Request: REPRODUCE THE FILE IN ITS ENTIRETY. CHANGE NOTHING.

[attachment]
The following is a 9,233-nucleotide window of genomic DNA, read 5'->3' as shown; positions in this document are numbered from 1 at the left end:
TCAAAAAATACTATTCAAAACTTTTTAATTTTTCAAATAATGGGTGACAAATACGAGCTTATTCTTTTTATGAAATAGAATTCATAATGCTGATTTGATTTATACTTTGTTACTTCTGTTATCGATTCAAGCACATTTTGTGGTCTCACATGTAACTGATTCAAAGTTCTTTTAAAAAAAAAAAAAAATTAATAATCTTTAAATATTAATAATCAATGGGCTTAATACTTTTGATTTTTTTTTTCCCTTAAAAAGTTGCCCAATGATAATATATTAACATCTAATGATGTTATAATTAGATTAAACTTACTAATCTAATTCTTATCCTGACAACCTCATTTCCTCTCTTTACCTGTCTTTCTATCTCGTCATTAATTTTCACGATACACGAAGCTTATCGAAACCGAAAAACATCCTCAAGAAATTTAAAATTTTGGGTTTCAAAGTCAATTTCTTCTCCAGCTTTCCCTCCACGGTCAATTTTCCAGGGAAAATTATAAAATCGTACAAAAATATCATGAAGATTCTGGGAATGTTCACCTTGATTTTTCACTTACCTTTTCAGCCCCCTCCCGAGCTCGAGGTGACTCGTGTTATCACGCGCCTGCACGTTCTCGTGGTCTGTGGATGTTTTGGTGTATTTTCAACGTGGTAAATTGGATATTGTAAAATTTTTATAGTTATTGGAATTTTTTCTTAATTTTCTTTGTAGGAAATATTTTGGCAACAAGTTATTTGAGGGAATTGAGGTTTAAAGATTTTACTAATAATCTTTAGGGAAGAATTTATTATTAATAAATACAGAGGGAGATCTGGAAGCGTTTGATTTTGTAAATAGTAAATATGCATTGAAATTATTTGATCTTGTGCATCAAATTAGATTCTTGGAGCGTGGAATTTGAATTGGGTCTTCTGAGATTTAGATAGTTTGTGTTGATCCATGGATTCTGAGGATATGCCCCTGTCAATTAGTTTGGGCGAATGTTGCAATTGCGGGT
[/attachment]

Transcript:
The following is a 9,233-nucleotide window of genomic DNA, read 5'->3' as shown; positions in this document are numbered from 1 at the left end:
TCAAAAAATACTATTCAAAACTTTTTAATTTTTCAAATAATGGGTGACAAATACGAGCTTATTCTTTTTATGAAATAGAATTCATAATGCTGATTTGATTTATACTTTGTTACTTCTGTTATCGATTCAAGCACATTTTGTGGTCTCACATGTAACTGATTCAAAGTTCTTTTAAAAAAAAAAAAAAATTAATAATCTTTAAATATTAATAATCAATGGGCTTAATACTTTTGATTTTTTTTTTCCCTTAAAAAGTTGCCCAATGATAATATATTAACATCTAATGATGTTATAATTAGATTAAACTTACTAATCTAATTCTTATCCTGACAACCTCATTTCCTCTCTTTACCTGTCTTTCTATCTCGTCATTAATTTTCACGATACACGAAGCTTATCGAAACCGAAAAACATCCTCAAGAAATTTAAAATTTTGGGTTTCAAAGTCAATTTCTTCTCCAGCTTTCCCTCCACGGTCAATTTTCCAGGGAAAATTATAAAATCGTACAAAAATATCATGAAGATTCTGGGAATGTTCACCTTGATTTTTCACTTACCTTTTCAGCCCCCTCCCGAGCTCGAGGTGACTCGTGTTATCACGCGCCTGCACGTTCTCGTGGTCTGTGGATGTTTTGGTGTATTTTCAACGTGGTAAATTGGATATTGTAAAATTTTTATAGTTATTGGAATTTTTTCTTAATTTTCTTTGTAGGAAATATTTTGGCAACAAGTTATTTGAGGGAATTGAGGTTTAAAGATTTTACTAATAATCTTTAGGGAAGAATTTATTATTAATAAATACAGAGGGAGATCTGGAAGCGTTTGATTTTGTAAATAGTAAATATGCATTGAAATTATTTGATCTTGTGCATCAAATTAGATTCTTGGAGCGTGGAATTTGAATTGGGTCTTCTGAGATTTAGATAGTTTGTGTTGATCCATGGATTCTGAGGATATGCCCCTGTCAATTAGTTTGGGCGAATGTTGCAATTGCGGGT